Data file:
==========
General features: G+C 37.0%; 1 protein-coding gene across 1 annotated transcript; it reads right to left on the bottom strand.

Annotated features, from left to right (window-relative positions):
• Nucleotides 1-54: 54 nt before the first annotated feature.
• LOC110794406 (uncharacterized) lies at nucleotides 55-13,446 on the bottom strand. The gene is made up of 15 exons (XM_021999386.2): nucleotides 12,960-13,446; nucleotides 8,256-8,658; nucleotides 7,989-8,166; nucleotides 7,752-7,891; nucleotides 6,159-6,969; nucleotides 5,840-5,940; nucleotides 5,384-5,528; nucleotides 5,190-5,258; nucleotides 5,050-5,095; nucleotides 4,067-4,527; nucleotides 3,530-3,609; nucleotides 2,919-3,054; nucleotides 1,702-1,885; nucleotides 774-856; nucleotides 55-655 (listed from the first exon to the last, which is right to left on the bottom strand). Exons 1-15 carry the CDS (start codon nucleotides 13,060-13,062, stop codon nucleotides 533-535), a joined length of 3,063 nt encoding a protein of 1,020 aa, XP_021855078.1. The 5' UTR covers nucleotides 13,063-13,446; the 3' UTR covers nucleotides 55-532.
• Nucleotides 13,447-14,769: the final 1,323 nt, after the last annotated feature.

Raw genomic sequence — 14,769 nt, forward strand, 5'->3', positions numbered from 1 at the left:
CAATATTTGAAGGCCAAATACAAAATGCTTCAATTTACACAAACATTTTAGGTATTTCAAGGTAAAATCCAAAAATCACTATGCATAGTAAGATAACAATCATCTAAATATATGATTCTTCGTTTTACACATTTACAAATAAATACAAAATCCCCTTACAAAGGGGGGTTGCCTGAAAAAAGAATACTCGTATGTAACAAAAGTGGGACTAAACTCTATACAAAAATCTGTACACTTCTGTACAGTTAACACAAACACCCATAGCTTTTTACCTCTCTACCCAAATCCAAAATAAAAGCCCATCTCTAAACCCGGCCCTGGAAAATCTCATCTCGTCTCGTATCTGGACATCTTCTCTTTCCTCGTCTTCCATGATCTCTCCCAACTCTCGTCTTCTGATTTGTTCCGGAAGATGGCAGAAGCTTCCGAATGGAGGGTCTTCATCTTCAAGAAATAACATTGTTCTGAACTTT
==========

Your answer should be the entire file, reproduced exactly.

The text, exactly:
General features: G+C 37.0%; 1 protein-coding gene across 1 annotated transcript; it reads right to left on the bottom strand.

Annotated features, from left to right (window-relative positions):
• Nucleotides 1-54: 54 nt before the first annotated feature.
• LOC110794406 (uncharacterized) lies at nucleotides 55-13,446 on the bottom strand. The gene is made up of 15 exons (XM_021999386.2): nucleotides 12,960-13,446; nucleotides 8,256-8,658; nucleotides 7,989-8,166; nucleotides 7,752-7,891; nucleotides 6,159-6,969; nucleotides 5,840-5,940; nucleotides 5,384-5,528; nucleotides 5,190-5,258; nucleotides 5,050-5,095; nucleotides 4,067-4,527; nucleotides 3,530-3,609; nucleotides 2,919-3,054; nucleotides 1,702-1,885; nucleotides 774-856; nucleotides 55-655 (listed from the first exon to the last, which is right to left on the bottom strand). Exons 1-15 carry the CDS (start codon nucleotides 13,060-13,062, stop codon nucleotides 533-535), a joined length of 3,063 nt encoding a protein of 1,020 aa, XP_021855078.1. The 5' UTR covers nucleotides 13,063-13,446; the 3' UTR covers nucleotides 55-532.
• Nucleotides 13,447-14,769: the final 1,323 nt, after the last annotated feature.

Raw genomic sequence — 14,769 nt, forward strand, 5'->3', positions numbered from 1 at the left:
CAATATTTGAAGGCCAAATACAAAATGCTTCAATTTACACAAACATTTTAGGTATTTCAAGGTAAAATCCAAAAATCACTATGCATAGTAAGATAACAATCATCTAAATATATGATTCTTCGTTTTACACATTTACAAATAAATACAAAATCCCCTTACAAAGGGGGGTTGCCTGAAAAAAGAATACTCGTATGTAACAAAAGTGGGACTAAACTCTATACAAAAATCTGTACACTTCTGTACAGTTAACACAAACACCCATAGCTTTTTACCTCTCTACCCAAATCCAAAATAAAAGCCCATCTCTAAACCCGGCCCTGGAAAATCTCATCTCGTCTCGTATCTGGACATCTTCTCTTTCCTCGTCTTCCATGATCTCTCCCAACTCTCGTCTTCTGATTTGTTCCGGAAGATGGCAGAAGCTTCCGAATGGAGGGTCTTCATCTTCAAGAAATAACATTGTTCTGAACTTT